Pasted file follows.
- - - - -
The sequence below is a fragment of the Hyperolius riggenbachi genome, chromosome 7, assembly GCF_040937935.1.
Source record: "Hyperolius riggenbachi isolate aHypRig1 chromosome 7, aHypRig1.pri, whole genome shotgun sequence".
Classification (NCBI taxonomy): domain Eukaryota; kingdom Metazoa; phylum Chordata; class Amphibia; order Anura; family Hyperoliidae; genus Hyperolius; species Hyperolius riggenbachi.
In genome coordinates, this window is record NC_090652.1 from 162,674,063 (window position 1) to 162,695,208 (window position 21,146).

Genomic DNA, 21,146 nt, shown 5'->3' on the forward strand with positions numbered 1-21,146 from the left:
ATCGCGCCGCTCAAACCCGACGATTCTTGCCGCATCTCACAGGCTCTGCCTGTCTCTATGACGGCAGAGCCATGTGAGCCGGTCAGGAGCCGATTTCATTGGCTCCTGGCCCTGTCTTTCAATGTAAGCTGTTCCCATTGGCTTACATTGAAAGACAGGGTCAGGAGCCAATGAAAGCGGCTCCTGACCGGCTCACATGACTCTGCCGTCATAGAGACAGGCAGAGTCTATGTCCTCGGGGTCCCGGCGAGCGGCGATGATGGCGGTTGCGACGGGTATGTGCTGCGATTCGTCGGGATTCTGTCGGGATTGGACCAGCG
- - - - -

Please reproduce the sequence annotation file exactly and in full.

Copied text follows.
The sequence below is a fragment of the Hyperolius riggenbachi genome, chromosome 7, assembly GCF_040937935.1.
Source record: "Hyperolius riggenbachi isolate aHypRig1 chromosome 7, aHypRig1.pri, whole genome shotgun sequence".
Classification (NCBI taxonomy): domain Eukaryota; kingdom Metazoa; phylum Chordata; class Amphibia; order Anura; family Hyperoliidae; genus Hyperolius; species Hyperolius riggenbachi.
In genome coordinates, this window is record NC_090652.1 from 162,674,063 (window position 1) to 162,695,208 (window position 21,146).

Genomic DNA, 21,146 nt, shown 5'->3' on the forward strand with positions numbered 1-21,146 from the left:
ATCGCGCCGCTCAAACCCGACGATTCTTGCCGCATCTCACAGGCTCTGCCTGTCTCTATGACGGCAGAGCCATGTGAGCCGGTCAGGAGCCGATTTCATTGGCTCCTGGCCCTGTCTTTCAATGTAAGCTGTTCCCATTGGCTTACATTGAAAGACAGGGTCAGGAGCCAATGAAAGCGGCTCCTGACCGGCTCACATGACTCTGCCGTCATAGAGACAGGCAGAGTCTATGTCCTCGGGGTCCCGGCGAGCGGCGATGATGGCGGTTGCGACGGGTATGTGCTGCGATTCGTCGGGATTCTGTCGGGATTGGACCAGCG